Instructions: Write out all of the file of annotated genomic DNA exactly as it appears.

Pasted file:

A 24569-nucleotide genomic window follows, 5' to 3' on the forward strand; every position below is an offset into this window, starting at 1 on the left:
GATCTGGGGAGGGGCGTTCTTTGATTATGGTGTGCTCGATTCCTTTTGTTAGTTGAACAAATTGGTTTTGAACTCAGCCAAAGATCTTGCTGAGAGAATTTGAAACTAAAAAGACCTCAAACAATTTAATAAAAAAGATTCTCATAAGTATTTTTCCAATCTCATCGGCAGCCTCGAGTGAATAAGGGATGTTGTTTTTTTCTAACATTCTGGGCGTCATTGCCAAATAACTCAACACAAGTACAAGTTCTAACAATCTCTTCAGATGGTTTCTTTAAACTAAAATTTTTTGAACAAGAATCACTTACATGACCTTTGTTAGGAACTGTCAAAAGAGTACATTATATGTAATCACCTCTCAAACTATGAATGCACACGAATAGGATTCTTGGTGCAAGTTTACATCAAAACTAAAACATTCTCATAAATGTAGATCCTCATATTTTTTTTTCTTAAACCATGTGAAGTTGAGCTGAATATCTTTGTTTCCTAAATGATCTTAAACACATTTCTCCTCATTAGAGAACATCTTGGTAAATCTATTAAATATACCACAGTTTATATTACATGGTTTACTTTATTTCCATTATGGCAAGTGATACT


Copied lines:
A 24569-nucleotide genomic window follows, 5' to 3' on the forward strand; every position below is an offset into this window, starting at 1 on the left:
GATCTGGGGAGGGGCGTTCTTTGATTATGGTGTGCTCGATTCCTTTTGTTAGTTGAACAAATTGGTTTTGAACTCAGCCAAAGATCTTGCTGAGAGAATTTGAAACTAAAAAGACCTCAAACAATTTAATAAAAAAGATTCTCATAAGTATTTTTCCAATCTCATCGGCAGCCTCGAGTGAATAAGGGATGTTGTTTTTTTCTAACATTCTGGGCGTCATTGCCAAATAACTCAACACAAGTACAAGTTCTAACAATCTCTTCAGATGGTTTCTTTAAACTAAAATTTTTTGAACAAGAATCACTTACATGACCTTTGTTAGGAACTGTCAAAAGAGTACATTATATGTAATCACCTCTCAAACTATGAATGCACACGAATAGGATTCTTGGTGCAAGTTTACATCAAAACTAAAACATTCTCATAAATGTAGATCCTCATATTTTTTTTTCTTAAACCATGTGAAGTTGAGCTGAATATCTTTGTTTCCTAAATGATCTTAAACACATTTCTCCTCATTAGAGAACATCTTGGTAAATCTATTAAATATACCACAGTTTATATTACATGGTTTACTTTATTTCCATTATGGCAAGTGATACT